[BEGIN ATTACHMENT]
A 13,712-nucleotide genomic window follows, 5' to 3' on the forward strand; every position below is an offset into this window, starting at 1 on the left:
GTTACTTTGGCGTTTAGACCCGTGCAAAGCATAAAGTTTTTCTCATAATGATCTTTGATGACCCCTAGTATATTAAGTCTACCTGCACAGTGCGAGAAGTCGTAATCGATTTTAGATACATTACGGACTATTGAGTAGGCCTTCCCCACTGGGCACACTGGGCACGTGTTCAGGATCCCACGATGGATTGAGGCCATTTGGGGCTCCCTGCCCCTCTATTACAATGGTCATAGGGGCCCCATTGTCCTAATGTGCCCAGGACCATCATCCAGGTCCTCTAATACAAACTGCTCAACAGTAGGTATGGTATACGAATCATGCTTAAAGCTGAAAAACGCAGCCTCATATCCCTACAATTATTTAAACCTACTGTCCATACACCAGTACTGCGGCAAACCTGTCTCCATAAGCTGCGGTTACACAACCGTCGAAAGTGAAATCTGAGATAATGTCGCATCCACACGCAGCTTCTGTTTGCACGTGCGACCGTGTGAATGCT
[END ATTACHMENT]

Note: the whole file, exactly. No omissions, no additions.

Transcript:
A 13,712-nucleotide genomic window follows, 5' to 3' on the forward strand; every position below is an offset into this window, starting at 1 on the left:
GTTACTTTGGCGTTTAGACCCGTGCAAAGCATAAAGTTTTTCTCATAATGATCTTTGATGACCCCTAGTATATTAAGTCTACCTGCACAGTGCGAGAAGTCGTAATCGATTTTAGATACATTACGGACTATTGAGTAGGCCTTCCCCACTGGGCACACTGGGCACGTGTTCAGGATCCCACGATGGATTGAGGCCATTTGGGGCTCCCTGCCCCTCTATTACAATGGTCATAGGGGCCCCATTGTCCTAATGTGCCCAGGACCATCATCCAGGTCCTCTAATACAAACTGCTCAACAGTAGGTATGGTATACGAATCATGCTTAAAGCTGAAAAACGCAGCCTCATATCCCTACAATTATTTAAACCTACTGTCCATACACCAGTACTGCGGCAAACCTGTCTCCATAAGCTGCGGTTACACAACCGTCGAAAGTGAAATCTGAGATAATGTCGCATCCACACGCAGCTTCTGTTTGCACGTGCGACCGTGTGAATGCT